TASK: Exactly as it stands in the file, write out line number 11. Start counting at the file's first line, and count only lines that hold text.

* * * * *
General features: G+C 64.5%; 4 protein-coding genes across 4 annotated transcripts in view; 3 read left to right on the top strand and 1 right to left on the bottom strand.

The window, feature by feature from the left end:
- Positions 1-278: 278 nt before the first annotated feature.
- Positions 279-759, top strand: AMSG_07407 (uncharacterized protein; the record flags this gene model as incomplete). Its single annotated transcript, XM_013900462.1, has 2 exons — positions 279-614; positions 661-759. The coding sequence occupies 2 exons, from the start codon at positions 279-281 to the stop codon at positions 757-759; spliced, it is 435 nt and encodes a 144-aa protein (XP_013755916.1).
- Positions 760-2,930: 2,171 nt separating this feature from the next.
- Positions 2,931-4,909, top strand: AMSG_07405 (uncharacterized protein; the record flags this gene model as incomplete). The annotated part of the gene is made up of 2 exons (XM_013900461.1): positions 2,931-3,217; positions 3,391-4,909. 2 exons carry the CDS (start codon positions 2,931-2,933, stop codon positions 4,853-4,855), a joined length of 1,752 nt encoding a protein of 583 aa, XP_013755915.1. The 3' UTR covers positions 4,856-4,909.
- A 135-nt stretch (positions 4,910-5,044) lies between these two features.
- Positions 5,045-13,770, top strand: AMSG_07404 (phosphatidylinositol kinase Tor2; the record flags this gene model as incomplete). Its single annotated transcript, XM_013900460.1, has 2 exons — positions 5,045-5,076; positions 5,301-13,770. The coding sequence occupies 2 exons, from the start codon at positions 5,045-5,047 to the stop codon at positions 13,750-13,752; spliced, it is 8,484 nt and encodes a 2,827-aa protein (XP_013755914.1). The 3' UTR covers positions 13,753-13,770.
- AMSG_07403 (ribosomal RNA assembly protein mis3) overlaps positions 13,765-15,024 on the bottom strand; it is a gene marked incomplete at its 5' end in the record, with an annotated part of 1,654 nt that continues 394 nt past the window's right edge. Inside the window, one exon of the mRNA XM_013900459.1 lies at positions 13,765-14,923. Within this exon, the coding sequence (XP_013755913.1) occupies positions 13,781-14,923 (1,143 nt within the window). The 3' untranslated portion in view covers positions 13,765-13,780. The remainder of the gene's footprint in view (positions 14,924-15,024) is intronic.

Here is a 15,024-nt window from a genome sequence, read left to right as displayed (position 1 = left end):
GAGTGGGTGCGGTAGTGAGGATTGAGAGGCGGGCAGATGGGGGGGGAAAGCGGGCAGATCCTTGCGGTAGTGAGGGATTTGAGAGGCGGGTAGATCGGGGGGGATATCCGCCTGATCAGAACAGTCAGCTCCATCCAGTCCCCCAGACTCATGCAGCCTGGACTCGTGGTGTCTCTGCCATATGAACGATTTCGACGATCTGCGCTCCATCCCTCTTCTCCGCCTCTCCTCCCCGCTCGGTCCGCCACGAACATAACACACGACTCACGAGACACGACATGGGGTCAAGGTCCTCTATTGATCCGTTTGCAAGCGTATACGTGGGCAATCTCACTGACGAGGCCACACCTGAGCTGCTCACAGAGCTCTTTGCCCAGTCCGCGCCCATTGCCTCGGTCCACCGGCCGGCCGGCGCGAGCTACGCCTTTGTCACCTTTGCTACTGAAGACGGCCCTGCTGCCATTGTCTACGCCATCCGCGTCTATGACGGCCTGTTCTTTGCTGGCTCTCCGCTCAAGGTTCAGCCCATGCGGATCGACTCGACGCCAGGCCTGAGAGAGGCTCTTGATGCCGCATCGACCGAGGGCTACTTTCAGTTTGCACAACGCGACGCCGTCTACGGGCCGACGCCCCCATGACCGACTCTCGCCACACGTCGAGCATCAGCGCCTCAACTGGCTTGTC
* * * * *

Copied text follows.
GAGTGGGTGCGGTAGTGAGGATTGAGAGGCGGGCAGATGGGGGGGGAAAGCGGGCAGATCCTTGCGGTAGTGAGGGATTTGAGAGGCGGGTAGATCGGGGGGGATATCCGCCTGATCAGAACAGTCAGCTCCATCCAGTCCCCCAGACTCATGCAGCCTGGACTCGTGGTGTCTCTGCCATATGAACGATTTCGACGATCTGCGCTCCATCCCTCTTCTCCGCCTCTCCTCCCCGCTCGGTCCGCCACGAACATAACACACGACTCACGAGACACGACATGGGGTCAAGGTCCTCTATTGATCCGTTTGCAAGCGTATACGTGGGCAATCTCACTGACGAGGCCACACCTGAGCTGCTCACAGAGCTCTTTGCCCAGTCCGCGCCCATTGCCTCGGTCCACCGGCCGGCCGGCGCGAGCTACGCCTTTGTCACCTTTGCTACTGAAGACGGCCCTGCTGCCATTGTCTACGCCATCCGCGTCTATGACGGCCTGTTCTTTGCTGGCTCTCCGCTCAAGGTTCAGCCCATGCGGATCGACTCGACGCCAGGCCTGAGAGAGGCTCTTGATGCCGCATCGACCGAGGGCTACTTTCAGTTTGCACAACGCGACGCCGTCTACGGGCCGACGCCCCCATGACCGACTCTCGCCACACGTCGAGCATCAGCGCCTCAACTGGCTTGTC